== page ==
Hormone disruption; liver and thyroid toxicity; effects on reproduction and behavior; asthma symptoms; obesity.
PVC plastic, including shower curtains, flexible tubing, IV bags, purses, older toys, pet toys, food packaging, backpacks, raincoats and clothing embellishments; nail polish; fragranced personal care and cleaning products.
Phthalates are plasticizers added to a variety of consumer products and used as fragrance binders in personal care products. Ninety percent of phthalates are added to vinyl (PVC) plastic to make it softer and more flexible in products such as shower curtains, purses, pet toys, food packaging, backpacks, raincoats, clothing embellishments and more. One study found that phthalates were the most abundant chemicals in indoor air and house dust.[i] Young children are exposed to phthalates through inhalation, ingestion and even through dermal absorption. A Danish study of 3- to 6-year-olds identified dermal absorption as the primary exposure route for DEP, DnBP and DIBP in the indoor environment.[ii]
While biomonitoring studies find that urinary levels of some phthalate metabolites (metabolites of DEP, DnBP, BBzP, DEHP) decreased between 17 and 42 percent, others (metabolites of DiBP, DnOP, DiDP, DiNP) increased between 15 and 206 percent between 2001-2002 and 2009-2010.[iii] These findings may indicate that regulation of certain phthalates has decreased use and exposure, but other harmful phthalates are being used as substitutes. Phthalate exposure remains widespread and an estimated 1% of women of childbearing age with high-end exposures to phthalates may be at risk for adverse effects on their babies, if they become pregnant.[iv]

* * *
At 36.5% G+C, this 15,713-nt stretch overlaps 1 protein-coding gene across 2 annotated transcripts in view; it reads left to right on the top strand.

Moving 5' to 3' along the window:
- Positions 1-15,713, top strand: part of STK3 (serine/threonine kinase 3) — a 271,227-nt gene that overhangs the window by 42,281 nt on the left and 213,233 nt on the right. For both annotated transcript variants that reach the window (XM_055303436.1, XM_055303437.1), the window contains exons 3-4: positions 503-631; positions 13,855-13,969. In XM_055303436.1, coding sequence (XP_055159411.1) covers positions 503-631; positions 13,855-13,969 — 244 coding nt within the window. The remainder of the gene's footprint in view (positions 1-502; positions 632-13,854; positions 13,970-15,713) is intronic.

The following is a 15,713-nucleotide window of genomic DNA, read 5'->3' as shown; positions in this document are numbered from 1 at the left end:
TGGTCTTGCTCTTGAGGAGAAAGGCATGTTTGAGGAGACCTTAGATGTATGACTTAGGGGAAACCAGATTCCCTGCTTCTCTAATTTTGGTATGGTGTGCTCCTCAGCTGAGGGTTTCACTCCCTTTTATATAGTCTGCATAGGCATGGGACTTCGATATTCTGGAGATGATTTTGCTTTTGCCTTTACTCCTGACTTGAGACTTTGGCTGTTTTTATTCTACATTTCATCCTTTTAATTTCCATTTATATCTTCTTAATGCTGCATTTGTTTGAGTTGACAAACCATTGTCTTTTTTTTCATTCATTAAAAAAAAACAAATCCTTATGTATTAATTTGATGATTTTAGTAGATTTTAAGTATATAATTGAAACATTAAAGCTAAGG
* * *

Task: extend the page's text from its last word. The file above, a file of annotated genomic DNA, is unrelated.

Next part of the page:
Phthalates in personal care products could be an important source of exposure for infants who have immature metabolic and immune systems. Use of lotions, powder and shampoo with infants was associated with increased levels of phthalates in urine and was strongest in young infants.[v] Phthalate exposure is linked to adverse effects on the brain. One study found that reductions in child IQ were correlated with higher maternal exposure levels of phthalates in urine during pregnancy.[vi]
Di(2-ethylhexyl) phthalate (DEHP) is of particular concern, as a hormone disruptor and a possible human carcinogen, affecting the liver.[vii] [viii] The CDC biomonitoring program has identified metabolites of DEHP in nearly everyone tested. Exposure to DEHP is associated with liver and thyroid toxicity, reproductive abnormalities and adverse effects on the respiratory system, including asthma.[ix] There is also emerging evidence that DEHP is an obesogen. Higher urinary phthalate metabolite concentrations in adult males were associated with increased waist circumference and insulin resistance.[x] Children with higher DEHP levels were more likely to have higher body mass index.[xi]